Passing of Danny Robison and Starla Brodie Impacts Poker

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Danny Robison Starla Brodie
Prolific poker pro Danny Robison was always at home on the green felt (Image: Hendon Mob)

The poker community recently learned of the losses of two poker players who made history in the game. Danny Robison was best friends with Chip Reese and a World Series of Poker bracelet winner, and Starla Brodie was a two-time WSOP champion and one of the few women to play tournament poker in the 1970s and early 1980s.

Danny Robison

Many people in the poker world learned of the passing of Danny Robison through Doyle Brunson’s Twitter account. On April 7, he tweeted, “Got word Danny Robinson (sic) just died. He was Chip Reese’s best friend and was instrumental in poker development in Vegas. #myfriendtooRIP” And he then added that Danny had a tough life of drugs, but did manage to “kick them.”

Originally from Dayton, Ohio, Robison traveled to Las Vegas with friend Chip Reese in 1973, and they won enough money playing live poker that they stayed. The two played $10/$20 Seven-Card Stud at the Stardust in shifts and turned their original $800 investment into about $2 million. Due to their ongoing presence at the Stardust, they became known as the “Golddust Twins.”

The late Tom Sexton wrote about Robison and the friendship he had with Tom’s brother, Mike Sexton. He also detailed some of Robison’s qualities, such as the ability to “psych out his opponent and keep him off-balance while gambling at anything, even coin-tossing.” Sexton described the former golf and basketball star in high school and college as charming, smart, and prone to partying.

Robison experienced a downswing at one point with a drug addiction, though he ended up completing a successful rehabilitation stint and becoming a born-again Christian. He also married and had two children. He continued playing poker, usually in Stud cash games at the highest stakes in Southern California card rooms like the Commerce and Bicycle casinos, and Hustler.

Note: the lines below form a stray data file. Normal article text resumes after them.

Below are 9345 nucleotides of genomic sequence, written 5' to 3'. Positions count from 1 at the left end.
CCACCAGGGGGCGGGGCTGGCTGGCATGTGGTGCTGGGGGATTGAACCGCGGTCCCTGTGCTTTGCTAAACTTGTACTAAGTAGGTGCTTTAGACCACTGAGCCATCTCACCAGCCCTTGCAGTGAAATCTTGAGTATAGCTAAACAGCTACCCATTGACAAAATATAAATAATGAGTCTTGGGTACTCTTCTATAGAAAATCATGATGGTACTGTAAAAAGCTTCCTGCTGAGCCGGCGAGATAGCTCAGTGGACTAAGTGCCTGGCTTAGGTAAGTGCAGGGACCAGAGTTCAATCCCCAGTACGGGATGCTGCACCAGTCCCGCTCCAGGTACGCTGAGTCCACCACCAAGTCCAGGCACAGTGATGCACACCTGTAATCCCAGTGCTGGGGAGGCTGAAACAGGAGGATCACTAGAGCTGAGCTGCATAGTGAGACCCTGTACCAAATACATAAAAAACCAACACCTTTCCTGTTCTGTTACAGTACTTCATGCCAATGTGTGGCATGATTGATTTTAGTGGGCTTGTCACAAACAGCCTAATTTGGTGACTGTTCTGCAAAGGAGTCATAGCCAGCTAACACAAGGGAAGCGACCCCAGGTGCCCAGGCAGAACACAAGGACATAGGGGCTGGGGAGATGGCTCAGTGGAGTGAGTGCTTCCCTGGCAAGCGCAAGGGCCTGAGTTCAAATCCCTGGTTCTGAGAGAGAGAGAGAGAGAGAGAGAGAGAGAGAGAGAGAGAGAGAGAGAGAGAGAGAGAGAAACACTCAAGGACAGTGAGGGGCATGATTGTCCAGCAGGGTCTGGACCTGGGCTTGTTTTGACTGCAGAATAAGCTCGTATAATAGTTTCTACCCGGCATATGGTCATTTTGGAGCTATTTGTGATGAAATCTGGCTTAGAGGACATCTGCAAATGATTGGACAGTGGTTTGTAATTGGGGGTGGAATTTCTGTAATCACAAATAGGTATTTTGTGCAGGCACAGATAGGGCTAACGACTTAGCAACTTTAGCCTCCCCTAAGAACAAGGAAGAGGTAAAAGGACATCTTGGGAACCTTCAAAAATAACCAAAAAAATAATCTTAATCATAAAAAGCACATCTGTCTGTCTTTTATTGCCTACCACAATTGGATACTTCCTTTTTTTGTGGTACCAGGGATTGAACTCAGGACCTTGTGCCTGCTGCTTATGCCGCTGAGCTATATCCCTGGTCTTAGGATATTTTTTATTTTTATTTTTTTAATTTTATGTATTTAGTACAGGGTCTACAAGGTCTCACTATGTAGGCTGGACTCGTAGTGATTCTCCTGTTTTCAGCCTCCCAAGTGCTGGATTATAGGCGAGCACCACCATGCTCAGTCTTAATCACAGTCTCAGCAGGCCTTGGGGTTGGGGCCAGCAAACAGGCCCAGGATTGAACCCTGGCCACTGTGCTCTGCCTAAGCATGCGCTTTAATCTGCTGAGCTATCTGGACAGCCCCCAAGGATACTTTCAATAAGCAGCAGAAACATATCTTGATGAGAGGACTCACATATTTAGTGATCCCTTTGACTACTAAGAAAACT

As for Robison’s tournament accolades, he won the 1979 $2,500 buy-in Seven-Card Stud Hi/Lo Split title at the WSOP and the 1995 $2,500 Seven-Card Stud bracelet. He also made numerous final tables in Stud and Razz events, but most who played with him considered him the best cash game Seven-Card Stud player in the world.

Starla Brodie

Linda Johnson revealed in a blog post that Starla Brodie passed away recently. “There weren’t a lot of women playing poker when I first started,” Linda wrote. “Starla welcomed me and others into the poker world and made us feel comfortable. I wish I had properly thanked her while she was alive.”

Brodie hailed from Verona, New Jersey, and always enjoyed the art of the gamble. In her early career, she traded options at Philadelphia Trading, claiming to have made $400,000 in one year before taxes. She and husband Ken traveled to play poker and enjoyed Las Vegas.

The World Series of Poker was the place for serious tournament poker players in the 1970s, though she also traveled the world for the occasional good tournament. It was in Las Vegas that Johnson met Brodie, who inspired Johnson to compete in the 1980 WSOP and then play the game professionally, which she has done ever since.

Brodie made history for women in poker by becoming the first woman to win two WSOP bracelets. She won her first in 1979 in the $600 buy-in Mixed Doubles tournament, which she played with partner Doyle Brunson. She then won the $1,000 Women’s Seven-Card Stud event at the 1995 WSOP, after having played it for 18 years. “I’m thrilled to finally win it,” she said at the time.

Since then, she made the final table of the WSOP Women’s Stud event again in 1998 and 1999, and she finished 11th in the 2001 Women’s Championship. She continued to play poker in tournaments and cash games, enjoying the game always.

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